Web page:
Scientology has again got what it hates, negative publicity about its abusive practices. The Village Voice has published a two-part series (part 1 and part 2) largely based on information provided by John Brousseau, a a member of the cult since 1977 until he left in 2010, and at one time brother-in-law of its current leader David Miscavige, the two of them having married two sisters.
[Brousseau and Miscavige] were both young cameramen working for Scientology founder L. Ron Hubbard during his movie-making phase. Brousseau was Hubbard’s personal chauffeur and helped maintain the cloak of secrecy when Hubbard vanished for good. He watched Miscavige transform Scientology and turn its base into a prison camp. He worked for Tom Cruise, which included serving in the household with Cruise and Katie Holmes. And having worked closely with both Cruise and Miscavige, he has choice things to say about the nature of their relationship.
There are few people, in other words, more qualified to provide a front-row seat to what the Church of Scientology has been through since 1977.
The author of the series, editor in chief Tony Ortega, gives the background, especially how Scientology paid extremely low wages to its workers while Miscavige lived luxuriously and paid lavish attention to the church’s star member Tom Cruise. In return, Brousseau says that “Tom Cruise worships David Miscavige like a God.”
What particularly struck me were the abusive practices. In a follow-up blog post Ortega says that the church has what amounts to a concentration camp called ‘The Hole’ where errant senior Scientologists are sent for rehabilitation.
Debbie Cook was in for only 7 weeks in 2007, but her experience was brutal. She testified that Miscavige had two hulking guards climb into her office through a window as she was talking to him on the phone. “Goodbye” he told her as she was hauled off to the gulag. Like Rinder, she described a place where dozens of men and women were confined to what had been a set of offices. Cook testified that the place was ant-infested, and during one two-week stretch in the summer with temperatures over 100 degrees, Miscavige had the air conditioning turned off as punishment. Food was brought up in a vat riding on a golf cart. Cook described it as a barely edible “slop” that was fed to them morning, noon, and night. Longtime residents of the Hole began to look gaunt.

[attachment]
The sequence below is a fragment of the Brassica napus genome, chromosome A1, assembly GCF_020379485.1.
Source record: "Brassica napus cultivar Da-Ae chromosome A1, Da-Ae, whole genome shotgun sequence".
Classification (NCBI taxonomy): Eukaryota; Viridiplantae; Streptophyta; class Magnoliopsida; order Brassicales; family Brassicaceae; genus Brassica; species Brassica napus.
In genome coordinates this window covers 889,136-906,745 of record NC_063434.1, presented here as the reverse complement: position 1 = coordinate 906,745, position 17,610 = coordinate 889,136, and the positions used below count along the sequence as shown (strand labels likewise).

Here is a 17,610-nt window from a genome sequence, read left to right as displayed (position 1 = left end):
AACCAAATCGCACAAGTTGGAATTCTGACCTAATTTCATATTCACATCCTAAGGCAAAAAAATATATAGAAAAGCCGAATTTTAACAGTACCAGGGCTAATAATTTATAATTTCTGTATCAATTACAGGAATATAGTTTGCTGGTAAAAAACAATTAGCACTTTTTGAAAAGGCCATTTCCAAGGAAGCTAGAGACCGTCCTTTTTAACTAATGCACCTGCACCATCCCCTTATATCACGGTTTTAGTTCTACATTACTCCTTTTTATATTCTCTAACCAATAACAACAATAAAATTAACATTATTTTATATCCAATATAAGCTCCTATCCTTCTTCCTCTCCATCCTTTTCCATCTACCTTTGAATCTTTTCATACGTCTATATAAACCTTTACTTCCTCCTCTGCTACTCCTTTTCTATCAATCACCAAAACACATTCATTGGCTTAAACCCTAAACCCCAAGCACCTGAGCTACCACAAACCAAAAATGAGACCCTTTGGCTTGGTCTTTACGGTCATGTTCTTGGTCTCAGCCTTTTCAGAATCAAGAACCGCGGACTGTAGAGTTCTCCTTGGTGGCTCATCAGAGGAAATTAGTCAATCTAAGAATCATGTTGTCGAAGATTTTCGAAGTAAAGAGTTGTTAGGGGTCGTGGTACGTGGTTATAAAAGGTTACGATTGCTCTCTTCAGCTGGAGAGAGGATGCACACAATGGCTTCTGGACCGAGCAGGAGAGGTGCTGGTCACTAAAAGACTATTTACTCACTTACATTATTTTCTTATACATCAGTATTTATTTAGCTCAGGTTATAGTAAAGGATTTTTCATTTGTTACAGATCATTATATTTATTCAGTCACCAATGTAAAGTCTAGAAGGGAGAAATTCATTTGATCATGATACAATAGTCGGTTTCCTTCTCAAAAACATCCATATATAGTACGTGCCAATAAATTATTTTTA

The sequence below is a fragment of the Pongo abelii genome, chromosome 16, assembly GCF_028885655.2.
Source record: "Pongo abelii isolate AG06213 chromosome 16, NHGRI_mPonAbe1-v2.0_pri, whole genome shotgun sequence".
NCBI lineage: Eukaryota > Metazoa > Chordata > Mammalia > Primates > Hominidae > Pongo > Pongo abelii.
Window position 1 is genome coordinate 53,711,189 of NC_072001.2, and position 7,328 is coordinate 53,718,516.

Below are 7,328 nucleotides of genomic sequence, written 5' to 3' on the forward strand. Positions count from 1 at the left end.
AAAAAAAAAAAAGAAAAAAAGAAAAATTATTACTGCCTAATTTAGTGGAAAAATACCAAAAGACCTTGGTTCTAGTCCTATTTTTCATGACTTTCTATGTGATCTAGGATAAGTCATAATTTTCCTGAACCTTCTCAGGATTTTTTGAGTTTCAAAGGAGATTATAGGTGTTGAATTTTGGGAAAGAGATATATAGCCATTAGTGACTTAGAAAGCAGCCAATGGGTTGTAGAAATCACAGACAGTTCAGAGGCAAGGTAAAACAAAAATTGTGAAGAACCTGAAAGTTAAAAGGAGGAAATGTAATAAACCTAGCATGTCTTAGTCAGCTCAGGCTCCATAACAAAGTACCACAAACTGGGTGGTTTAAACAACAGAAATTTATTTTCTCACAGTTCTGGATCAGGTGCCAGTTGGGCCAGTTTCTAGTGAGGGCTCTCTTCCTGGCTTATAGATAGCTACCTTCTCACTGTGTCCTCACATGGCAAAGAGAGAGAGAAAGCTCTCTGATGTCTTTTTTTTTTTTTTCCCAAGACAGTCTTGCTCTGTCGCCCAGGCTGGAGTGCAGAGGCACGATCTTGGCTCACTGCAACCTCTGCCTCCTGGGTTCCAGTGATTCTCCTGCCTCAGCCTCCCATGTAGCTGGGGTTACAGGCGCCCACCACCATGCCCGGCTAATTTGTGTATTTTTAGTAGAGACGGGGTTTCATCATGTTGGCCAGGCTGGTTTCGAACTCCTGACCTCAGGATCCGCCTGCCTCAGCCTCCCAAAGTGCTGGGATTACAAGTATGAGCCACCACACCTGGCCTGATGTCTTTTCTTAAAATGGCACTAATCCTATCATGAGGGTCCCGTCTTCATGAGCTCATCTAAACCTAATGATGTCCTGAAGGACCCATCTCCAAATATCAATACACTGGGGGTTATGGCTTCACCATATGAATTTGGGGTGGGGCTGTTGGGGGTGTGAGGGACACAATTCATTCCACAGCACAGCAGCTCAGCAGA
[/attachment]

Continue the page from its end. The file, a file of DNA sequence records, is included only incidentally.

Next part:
They had to find places on the floor or on desks to sleep at night. Rinder said there were so many of them they slept only inches from each other, and having to get up in the middle of the night was a nightmare of stepping over sleeping figures in the dark.
In the morning, they were marched out of the offices and through a tunnel under Gilman Springs Road to a large building with communal showers. They were then marched back to the Hole, and during the day would be compelled to take part in mass confessions.
During these, Rinder says people he had considered friends would put on a show for the officials overseeing them, trying to outdo each other with vile accusations against each other. Cook testified that Miscavige wanted Marc Yager and Guillaume Lesevre, two of his longest-serving and highest-ranking officials, to confess to having a homosexual affair. The men were beaten until they made some forced admissions. When Cook objected to what was happening, she herself was made to stand in a trash can for twelve hours while insults were hurled at her, she was called a lesbian, and water was dumped on her head.
As part of their training, Scientologists are subjected to constant abuse so that they learn to accept it as part of their job. In another post, Ortega reports on Lana Mitchell, an Australian and a long-time Scientology member, whose job it was to serve gourmet meals to Miscavige every few hours, especially when Cruise showed up. But one day, Cruise got food poisoning, apparently from eating a bad shrimp, and Mitchell was summarily punished for it. Mitchell describes what happened to her on Australian TV.
The transcript of the full interview has more details.
“[Miscavige] has his own personal hair dresser that gets flown around with him where ever he may go, a chiropractor who gets flown around the world whenever he goes off, whether it be to Clearwater or to the UK or where ever it might be. There‟s a whole entourage and then his living quarters, I mean, there‟s no expense barred to make sure that he has the best of the best. And that‟s not just at that location; it‟s also at any location he‟s going to go to.”
“We‟re talking Audio Visual equipment, lavish furnishings, essentially anything that he wishes or wants; he has a six car garage filled with many luxury cars.”
“This is the point that has really rubbed me and this is I guess what has brought me to speak out now is the fact that… people don‟t actually know, particularly parishioners within Scientology, they don‟t know the way this individual is operating the lifestyle he runs and what he‟s doing behind the scenes.”
“Is he a psychopath? In my view, absolutely. Because he is, in a cold and calculating way, working to destroy my religion; he is using the position that he has within the Church of Scientology for personal benefit, for personal control, to be able to manipulate others, to be able to live a lifestyle that is simply not worthy of what he does or even legal frankly in my view with parishioners funds.”
Interestingly, she still believes in Scientology, which tells you something about the power of religions to obtain allegiance.
It is quite amazing that such an organization can have tax-exempt status as a religious institution. As Ortega writes, “Your tax dollars at work.”